✍Tips and Tricks in Python

How to calculate the output size when using Conv2DTranspose layer

Warning: There is no magical formula or Holy Grail here, though a new world might open the door for you.

TL;NR: If not sure, man, keep reading!


same: input_size/stride


same: input_size*stride


For conv2D

For the 'VALID' scheme, the output height and width are computed as:

out_height = ceil(float(in_height - filter_height + 1) / float(strides[1]))
out_width = ceil(float(in_width - filter_width + 1) / float(strides[2]))

First, consider the 'SAME' padding scheme. A detailed explanation of the reasoning behind it is given in these notes. Here, we summarize the mechanics of this padding scheme. When using 'SAME', the output height and width are computed as:

out_height = ceil(float(in_height) / float(strides[1]))
out_width = ceil(float(in_width) / float(strides[2]))

For deconvolution

output_size = strides * (input_size-1) + kernel_size - 2*padding

strides, input_size, kernel_size, padding are integer padding is zero for ‘valid’

for ‘same’ padding, looks like padding is 1.

Regarding 'SAME' padding, the Convolution documentation offers some detailed explanations (further details in those notes). Especially, when using 'SAME' padding, the output shape is defined so:

# for `tf.layers.conv2d` with `SAME` padding: out_height = ceil(float(in_height) / float(strides[1])) out_width = ceil(float(in_width) / float(strides[2]))

In this case, the output shape depends only on the input shape and stride. The padding size is computed from there to fill this shape requirement (while, with 'VALID' padding, it's the output shape which depends on the padding size)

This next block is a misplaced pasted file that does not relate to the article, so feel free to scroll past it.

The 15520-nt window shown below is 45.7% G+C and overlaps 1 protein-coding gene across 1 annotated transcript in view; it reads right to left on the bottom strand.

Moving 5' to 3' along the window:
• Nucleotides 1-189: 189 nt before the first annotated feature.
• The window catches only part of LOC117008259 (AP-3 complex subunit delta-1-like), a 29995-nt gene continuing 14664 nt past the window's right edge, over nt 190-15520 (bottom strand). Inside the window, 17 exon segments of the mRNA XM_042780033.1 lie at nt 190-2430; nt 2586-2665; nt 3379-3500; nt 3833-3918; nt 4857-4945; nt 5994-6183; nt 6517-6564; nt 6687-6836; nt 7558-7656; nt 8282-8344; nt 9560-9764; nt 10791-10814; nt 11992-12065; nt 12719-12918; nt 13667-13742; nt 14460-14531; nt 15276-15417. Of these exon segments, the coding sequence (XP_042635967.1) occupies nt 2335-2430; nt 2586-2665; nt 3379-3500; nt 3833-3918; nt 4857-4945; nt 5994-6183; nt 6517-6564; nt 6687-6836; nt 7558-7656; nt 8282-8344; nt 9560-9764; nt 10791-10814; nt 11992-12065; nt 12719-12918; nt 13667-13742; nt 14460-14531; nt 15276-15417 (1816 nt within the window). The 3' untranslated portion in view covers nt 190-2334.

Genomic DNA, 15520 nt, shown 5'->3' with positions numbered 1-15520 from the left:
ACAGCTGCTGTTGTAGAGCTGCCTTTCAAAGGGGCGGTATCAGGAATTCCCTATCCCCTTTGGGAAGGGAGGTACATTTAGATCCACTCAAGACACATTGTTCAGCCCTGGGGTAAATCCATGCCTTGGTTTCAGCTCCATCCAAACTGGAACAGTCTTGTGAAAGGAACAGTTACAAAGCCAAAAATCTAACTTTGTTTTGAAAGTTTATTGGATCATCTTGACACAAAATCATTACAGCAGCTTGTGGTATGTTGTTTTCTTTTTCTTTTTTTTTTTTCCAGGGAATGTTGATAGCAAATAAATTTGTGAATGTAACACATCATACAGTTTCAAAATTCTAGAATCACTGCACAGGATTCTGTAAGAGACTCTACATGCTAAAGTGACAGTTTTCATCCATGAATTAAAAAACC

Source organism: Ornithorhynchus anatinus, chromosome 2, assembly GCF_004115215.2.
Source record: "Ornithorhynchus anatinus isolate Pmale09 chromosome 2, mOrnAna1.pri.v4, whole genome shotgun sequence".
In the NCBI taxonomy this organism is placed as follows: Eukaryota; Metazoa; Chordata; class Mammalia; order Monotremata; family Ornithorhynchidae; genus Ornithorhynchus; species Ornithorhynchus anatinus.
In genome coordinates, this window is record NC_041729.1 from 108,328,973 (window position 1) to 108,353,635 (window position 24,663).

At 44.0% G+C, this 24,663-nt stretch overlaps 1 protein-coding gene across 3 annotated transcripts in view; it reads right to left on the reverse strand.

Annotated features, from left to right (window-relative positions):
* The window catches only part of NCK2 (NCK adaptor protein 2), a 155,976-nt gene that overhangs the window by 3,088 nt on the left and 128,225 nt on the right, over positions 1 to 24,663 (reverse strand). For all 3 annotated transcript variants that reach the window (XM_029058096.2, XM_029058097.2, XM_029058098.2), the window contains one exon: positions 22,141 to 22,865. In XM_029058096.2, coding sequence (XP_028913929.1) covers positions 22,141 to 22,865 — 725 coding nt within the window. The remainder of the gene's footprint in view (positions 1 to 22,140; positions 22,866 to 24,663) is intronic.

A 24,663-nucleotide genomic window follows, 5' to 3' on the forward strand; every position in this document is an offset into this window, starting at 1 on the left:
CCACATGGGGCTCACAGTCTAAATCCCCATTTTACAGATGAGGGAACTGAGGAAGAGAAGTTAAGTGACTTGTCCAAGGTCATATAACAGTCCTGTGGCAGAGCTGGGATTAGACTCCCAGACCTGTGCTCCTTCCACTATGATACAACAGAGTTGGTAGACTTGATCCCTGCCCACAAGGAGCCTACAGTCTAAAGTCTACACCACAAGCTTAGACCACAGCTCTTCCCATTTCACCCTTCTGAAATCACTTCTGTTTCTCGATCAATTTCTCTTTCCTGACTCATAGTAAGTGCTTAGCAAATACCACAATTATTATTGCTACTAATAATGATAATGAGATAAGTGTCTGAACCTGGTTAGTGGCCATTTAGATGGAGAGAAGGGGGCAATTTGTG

Now for transposed convolutions… As this operation is the backward counterpart of a normal convolution (its gradient), it means that the output shape of a normal convolution corresponds to the input shape to its counterpart transposed operation. In other words, while the output shape of tf.layers.conv2d() is divided by the stride, the output shape of tf.layers.conv2d_transpose() is multiplied by it:

# for `tf.layers.conv2d_transpose()` with `SAME` padding:
out_height = in_height * strides[1]
out_width = in_width * strides[2]

But once again, the padding size is calculated to obtain this output shape, not the other way around (for SAME padding). Since the normal relation between those values (i.e. the relation you found) is:

# for `tf.layers.conv2d_transpose()` with given padding:
out_height = strides[1] * (in_height - 1) + kernel_size[0] - 2 * padding_height
out_width = strides[2] * (in_width - 1) + kernel_size[1] - 2 * padding_width

Rearranging the equations we get

padding_height = [strides[1] * (in_height - 1) + kernel_size[0] - out_height] / 2
padding_width = [[strides[2] * (in_width - 1) + kernel_size[1] - out_width] / 2

note: if e.g. 2 * padding_height is an odd number, then padding_height_top = floor(padding_height); and padding_height_bottom = ceil(padding_height) (same for resp. padding_width, padding_width_left and padding_width_right)

Replacing out_height and out_width with their expressions, and using your values (for the 1st transposed convolution):

padding = [2 * (128 - 1) + 4 - (128 * 2)] / 2 = 1

You thus have a padding of 1 added on every side of your data, in order to obtain the output dim out_dim = in_dim * stride = strides * (in_dim - 1) + kernel_size - 2 * padding = 256

Here is a video on this topic:



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